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Borrow

Responsible lending rollback won’t boost lending activity

  • October 02 2020
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Borrow

Responsible lending rollback won’t boost lending activity

By Grace Ormsby
October 02 2020

The rollback of Australia’s responsible lending laws will make little difference to the borrowing habits – and borrowing power – of individuals and businesses, according to an expert in the space.

Responsible lending rollback

Responsible lending rollback won’t boost lending activity

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  • October 02 2020
  • Share

The rollback of Australia’s responsible lending laws will make little difference to the borrowing habits – and borrowing power – of individuals and businesses, according to an expert in the space.

Responsible lending rollback

CEO and founder of debt and wealth management advisory DG Institute, Dominique Grubisa, has forecast that the deregulation of borrowing laws will not boost the economy as is hoped.

“My experience is that individuals and businesses have not been trying, and are not looking, to borrow right now,” she said.

Instead, Ms Grubisa has observed that people have been taking advantage of low-interest rates to pay down debts faster, with those who have been successfully doing this creating savings.

“Much like the government-backed unsecured and low-rate loans, and the instant asset write-off, I predict these reforms will see very little take-up,” she continued.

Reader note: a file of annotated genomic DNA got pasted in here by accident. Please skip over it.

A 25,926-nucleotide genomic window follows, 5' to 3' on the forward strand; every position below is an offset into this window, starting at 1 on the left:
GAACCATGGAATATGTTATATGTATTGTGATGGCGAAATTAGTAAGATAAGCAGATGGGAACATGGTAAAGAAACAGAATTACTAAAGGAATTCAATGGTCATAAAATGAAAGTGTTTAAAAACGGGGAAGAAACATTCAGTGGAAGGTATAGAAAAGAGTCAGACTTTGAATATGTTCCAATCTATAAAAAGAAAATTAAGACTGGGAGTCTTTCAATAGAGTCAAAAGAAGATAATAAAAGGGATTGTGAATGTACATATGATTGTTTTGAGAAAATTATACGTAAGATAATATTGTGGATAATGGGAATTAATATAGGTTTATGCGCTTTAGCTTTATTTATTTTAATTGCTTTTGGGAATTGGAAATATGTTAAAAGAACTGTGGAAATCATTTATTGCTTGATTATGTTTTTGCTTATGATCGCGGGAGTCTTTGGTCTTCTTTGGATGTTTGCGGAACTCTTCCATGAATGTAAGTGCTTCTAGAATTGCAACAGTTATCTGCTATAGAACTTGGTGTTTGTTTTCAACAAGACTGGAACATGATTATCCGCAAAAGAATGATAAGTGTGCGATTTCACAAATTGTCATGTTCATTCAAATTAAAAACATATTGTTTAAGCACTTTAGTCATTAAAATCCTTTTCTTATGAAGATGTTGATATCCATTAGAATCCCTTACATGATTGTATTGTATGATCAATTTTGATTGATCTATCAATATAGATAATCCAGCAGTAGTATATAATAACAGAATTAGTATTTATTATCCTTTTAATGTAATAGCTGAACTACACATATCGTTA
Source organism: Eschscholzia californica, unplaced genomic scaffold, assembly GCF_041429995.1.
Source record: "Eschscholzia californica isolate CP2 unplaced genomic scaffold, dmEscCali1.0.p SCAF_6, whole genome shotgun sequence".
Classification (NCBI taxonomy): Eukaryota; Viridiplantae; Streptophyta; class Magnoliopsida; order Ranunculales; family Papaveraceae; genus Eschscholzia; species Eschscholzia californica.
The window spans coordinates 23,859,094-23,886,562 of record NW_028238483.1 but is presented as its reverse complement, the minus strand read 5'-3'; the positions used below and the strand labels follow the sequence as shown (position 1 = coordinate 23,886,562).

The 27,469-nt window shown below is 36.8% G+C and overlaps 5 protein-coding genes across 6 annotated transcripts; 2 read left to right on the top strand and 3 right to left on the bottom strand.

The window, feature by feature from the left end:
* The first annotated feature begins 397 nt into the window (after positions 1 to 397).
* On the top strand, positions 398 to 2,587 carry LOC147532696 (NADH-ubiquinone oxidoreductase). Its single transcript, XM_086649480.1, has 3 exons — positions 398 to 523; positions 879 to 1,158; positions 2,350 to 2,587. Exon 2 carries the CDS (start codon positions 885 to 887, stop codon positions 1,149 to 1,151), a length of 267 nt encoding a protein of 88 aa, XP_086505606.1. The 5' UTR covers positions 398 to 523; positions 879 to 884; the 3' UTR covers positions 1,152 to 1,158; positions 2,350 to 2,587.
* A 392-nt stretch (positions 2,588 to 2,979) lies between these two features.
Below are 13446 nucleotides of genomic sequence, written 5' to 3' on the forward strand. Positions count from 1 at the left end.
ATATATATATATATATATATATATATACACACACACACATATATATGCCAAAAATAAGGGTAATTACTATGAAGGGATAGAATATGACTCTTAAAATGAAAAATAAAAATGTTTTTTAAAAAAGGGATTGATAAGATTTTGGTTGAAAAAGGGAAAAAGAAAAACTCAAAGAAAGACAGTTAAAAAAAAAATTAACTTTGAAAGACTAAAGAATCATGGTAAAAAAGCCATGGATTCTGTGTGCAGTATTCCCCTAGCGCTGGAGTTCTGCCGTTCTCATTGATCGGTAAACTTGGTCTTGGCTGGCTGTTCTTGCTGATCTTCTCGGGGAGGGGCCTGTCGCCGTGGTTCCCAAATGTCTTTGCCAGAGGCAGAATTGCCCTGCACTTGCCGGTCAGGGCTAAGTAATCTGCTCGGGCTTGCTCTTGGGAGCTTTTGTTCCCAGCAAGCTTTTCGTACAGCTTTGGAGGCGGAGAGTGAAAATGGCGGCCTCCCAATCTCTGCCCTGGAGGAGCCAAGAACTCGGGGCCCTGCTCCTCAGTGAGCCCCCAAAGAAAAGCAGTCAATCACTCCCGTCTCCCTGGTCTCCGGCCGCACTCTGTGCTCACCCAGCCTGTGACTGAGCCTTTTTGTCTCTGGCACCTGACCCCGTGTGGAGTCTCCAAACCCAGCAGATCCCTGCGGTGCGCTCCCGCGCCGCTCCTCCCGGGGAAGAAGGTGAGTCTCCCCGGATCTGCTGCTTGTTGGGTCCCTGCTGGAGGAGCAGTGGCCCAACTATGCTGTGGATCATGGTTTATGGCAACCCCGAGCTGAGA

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And despite the perceived ease with which banks predict to now be able to offer loans, the CEO predicts that the actual effect will also have little impact on decision making by banks: “Lenders will continue to be cautious, due to existing impaired loans. Banks are currently valuing properties low, checking serviceability and factoring in buffers such as job losses.”

“Lenders are expecting delinquent debt to hit the fan soon,” she highlighted.

She noted that over the last six months alone, banks have deferred around $500 million home loans, worth over $190 billion. That’s equal to one in 10 borrowers.

Even though banks have the discretion to continue deferrals for an additional four months, Ms Grubisa is not of the opinion that they will be willing to, meaning many mortgagors who are struggling with their repayments will be required to sell their property.

“We may have a tsunami of loans defaulting,” she forebode.

“With the existing regulations in place, households that want to borrow can still borrow. Under the reform, people who currently don’t qualify for loans – who have bad debt or a bad credit rating – will never qualify.”

nestegg has previously considered the winners and losers of the reform.

 

Responsible lending rollback won’t boost lending activity
Responsible lending rollback
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About the author

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Grace is a journalist on Momentum Media's nestegg. She enjoys being able to provide easy to digest information and practical tips for Australians with regard to their wealth, as well as having a platform on which to engage leading experts and commentators and leverage their insight.

About the author

Grace is a journalist on Momentum Media's nestegg. She enjoys being able to provide easy to digest information and practical tips for Australians with regard to their wealth, as well as having a platform on which to engage leading experts and commentators and leverage their insight.

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